This is not your typical How To Use Lightroom article. I want to share my story and reasons why I use Lightroom to edit my photos. After you understand the 5 photo editing tips, or reasons, I hope you are then able to decide if Lightroom is the right software for you.
I am a photographer with a varied history of experience and levels of expertise.
As a teenager, I focused solely on attempting to permanently capture special memories or moments that made an impression upon me personally. I had no training or expertise. I did not even comprehend basics such as the rule of thirds. Looking back on those old pictures I don’t see any images that are inspiring or contain any level of “wow factor”. They are still, however, important to me from a sentimental viewpoint and certainly serve the purpose for which they were captured.
I bring these old photos into this discussion because their relevance lies in the foundation they provide to all my current endeavors. I look on my development as a photographer as an extensive line of baby steps that encompassed decades. The images I shoot today are certainly of a much higher quality due to better equipment and increased knowledge, but I still see the influence of those early images. They are the heart and soul of my current work, the basis of my passions. I photograph what impacts me as a person and as an artist. That individual style forged from the heart is what truly makes the difference in the images we produce.
The advent of digital cameras certainly revolutionized photography. For me the real revolution came in my discovery of program software such as Lightroom. Currently I integrate Lightroom and Photoshop as part of my normal processing to accomplish my final vision for all my images.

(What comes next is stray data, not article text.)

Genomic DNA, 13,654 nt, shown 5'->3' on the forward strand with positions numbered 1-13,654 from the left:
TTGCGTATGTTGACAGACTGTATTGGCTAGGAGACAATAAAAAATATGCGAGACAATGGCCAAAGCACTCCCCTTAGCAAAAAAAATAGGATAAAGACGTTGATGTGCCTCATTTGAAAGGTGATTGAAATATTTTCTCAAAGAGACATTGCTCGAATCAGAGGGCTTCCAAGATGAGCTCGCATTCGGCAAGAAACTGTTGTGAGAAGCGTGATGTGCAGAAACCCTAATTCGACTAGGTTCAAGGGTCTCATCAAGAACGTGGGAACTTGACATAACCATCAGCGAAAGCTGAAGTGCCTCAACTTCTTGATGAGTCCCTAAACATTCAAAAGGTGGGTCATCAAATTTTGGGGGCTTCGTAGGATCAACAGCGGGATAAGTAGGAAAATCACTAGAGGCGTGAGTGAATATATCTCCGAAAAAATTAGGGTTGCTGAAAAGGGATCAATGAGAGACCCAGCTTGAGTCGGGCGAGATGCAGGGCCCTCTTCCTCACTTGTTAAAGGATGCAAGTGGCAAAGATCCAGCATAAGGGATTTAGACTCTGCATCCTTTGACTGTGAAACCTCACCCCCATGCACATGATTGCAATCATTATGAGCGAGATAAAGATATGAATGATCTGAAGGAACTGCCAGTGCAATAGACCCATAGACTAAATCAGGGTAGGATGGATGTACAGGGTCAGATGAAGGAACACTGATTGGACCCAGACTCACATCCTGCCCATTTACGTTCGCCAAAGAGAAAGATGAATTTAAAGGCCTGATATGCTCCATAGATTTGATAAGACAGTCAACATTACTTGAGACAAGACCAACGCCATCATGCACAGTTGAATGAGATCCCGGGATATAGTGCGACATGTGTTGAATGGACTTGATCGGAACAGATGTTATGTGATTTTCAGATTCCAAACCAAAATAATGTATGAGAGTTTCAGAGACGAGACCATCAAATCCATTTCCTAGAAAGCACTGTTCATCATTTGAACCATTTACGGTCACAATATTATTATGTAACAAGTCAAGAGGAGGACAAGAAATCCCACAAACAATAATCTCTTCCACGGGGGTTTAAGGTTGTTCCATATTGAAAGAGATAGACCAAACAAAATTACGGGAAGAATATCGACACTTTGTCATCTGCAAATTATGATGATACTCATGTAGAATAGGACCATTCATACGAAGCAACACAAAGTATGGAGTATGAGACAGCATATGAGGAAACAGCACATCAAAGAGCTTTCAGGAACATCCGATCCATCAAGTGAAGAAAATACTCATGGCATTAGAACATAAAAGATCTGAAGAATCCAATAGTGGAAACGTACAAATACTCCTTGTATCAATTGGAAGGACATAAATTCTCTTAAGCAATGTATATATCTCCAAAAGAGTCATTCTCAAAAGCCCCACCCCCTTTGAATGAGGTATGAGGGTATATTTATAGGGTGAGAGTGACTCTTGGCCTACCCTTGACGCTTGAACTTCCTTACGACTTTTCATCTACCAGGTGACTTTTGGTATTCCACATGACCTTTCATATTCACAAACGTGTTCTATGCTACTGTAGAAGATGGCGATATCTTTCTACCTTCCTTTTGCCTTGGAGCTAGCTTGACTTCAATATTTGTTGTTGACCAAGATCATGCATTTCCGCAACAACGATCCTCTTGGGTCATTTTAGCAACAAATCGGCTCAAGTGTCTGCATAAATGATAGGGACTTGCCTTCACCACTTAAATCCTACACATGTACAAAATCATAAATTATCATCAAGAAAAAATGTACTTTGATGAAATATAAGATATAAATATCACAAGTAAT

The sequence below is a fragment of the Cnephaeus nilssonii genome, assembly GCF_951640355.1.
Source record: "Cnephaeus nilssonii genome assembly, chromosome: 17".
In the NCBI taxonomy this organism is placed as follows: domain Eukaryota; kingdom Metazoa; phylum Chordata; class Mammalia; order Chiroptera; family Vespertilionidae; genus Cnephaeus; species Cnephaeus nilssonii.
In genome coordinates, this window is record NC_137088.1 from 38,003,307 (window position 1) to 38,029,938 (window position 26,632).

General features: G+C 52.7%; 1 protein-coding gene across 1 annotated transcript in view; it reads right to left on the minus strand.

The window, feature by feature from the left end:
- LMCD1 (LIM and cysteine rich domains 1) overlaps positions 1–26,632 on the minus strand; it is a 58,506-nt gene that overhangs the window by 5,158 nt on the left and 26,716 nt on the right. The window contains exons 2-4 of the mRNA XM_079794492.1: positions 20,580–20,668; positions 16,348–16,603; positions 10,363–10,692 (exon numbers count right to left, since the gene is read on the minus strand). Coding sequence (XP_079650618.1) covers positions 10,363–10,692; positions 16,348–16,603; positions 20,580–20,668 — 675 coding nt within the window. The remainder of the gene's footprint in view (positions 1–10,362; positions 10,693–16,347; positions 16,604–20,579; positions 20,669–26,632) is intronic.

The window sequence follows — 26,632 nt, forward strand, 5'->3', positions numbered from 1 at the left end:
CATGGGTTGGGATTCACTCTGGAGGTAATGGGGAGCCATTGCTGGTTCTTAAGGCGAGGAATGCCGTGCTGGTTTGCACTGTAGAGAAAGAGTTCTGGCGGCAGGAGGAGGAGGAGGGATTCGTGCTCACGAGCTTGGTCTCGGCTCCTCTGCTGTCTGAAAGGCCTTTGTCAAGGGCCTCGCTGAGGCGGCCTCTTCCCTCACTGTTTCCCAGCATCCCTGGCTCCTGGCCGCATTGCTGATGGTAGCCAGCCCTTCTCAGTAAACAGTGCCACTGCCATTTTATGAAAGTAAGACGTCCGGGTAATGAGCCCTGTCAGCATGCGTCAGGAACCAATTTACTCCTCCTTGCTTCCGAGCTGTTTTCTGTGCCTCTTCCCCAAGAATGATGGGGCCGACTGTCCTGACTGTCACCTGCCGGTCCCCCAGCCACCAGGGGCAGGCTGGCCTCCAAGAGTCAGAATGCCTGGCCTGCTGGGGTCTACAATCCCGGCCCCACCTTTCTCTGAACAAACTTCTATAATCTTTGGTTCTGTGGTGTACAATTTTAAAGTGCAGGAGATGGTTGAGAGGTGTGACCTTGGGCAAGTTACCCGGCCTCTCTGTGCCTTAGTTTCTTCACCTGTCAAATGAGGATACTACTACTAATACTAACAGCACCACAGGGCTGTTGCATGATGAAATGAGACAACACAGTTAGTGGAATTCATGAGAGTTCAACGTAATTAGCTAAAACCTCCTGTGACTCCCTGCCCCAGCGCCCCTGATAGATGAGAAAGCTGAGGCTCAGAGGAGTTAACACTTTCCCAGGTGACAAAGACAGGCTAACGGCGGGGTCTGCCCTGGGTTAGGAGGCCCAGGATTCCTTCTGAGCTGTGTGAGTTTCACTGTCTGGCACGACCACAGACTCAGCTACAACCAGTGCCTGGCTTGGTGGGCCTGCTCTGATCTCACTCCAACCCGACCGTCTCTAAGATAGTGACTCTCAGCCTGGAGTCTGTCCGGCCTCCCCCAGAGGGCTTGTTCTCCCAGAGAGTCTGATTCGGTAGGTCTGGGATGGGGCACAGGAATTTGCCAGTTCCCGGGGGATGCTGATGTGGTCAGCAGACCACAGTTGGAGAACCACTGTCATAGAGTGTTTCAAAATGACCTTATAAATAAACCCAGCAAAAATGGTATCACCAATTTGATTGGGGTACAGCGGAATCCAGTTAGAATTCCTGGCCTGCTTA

Lightroom is my primary work horse and about 90 percent of my photo processing is done there. I shoot in raw and make every effort to dial my images in at the time of capture so that composition, light, and subject are all what I envision. After obtaining the desired images, I return home and enter my 21st century dark room, my office. This is where the final step of the image creation occurs.
Lightroom is a powerful tool for image organization, but the full potential is not easy to grasp. These resources are very helpful to learn all about organization in Lightroom:
When it’s time to select the images I want to process, the layout of the work window is very conducive to evaluating and choosing images you want to keep or discard. It allows me to easily move from one image to another as I compare and critique them.
This is where Lightroom really shines. The software allows you complete control over image aspects such as contrast, exposure, and highlights. The software also provides many options pertaining to color and shade. I find Lightroom to be easier, quicker, and more complete than Photoshop in basic image processing.
Black and White, Sepia, or altered temperature images can be easily created with presets or tool bars. Lightroom allows you to create or download setting presets so you can have photo editing with one click!
Lightroom also provides many brush options that allow a great deal of detailed processing work to be done. We have all dealt with images that contain flaws within specific portions of the photo that detract but do not destroy.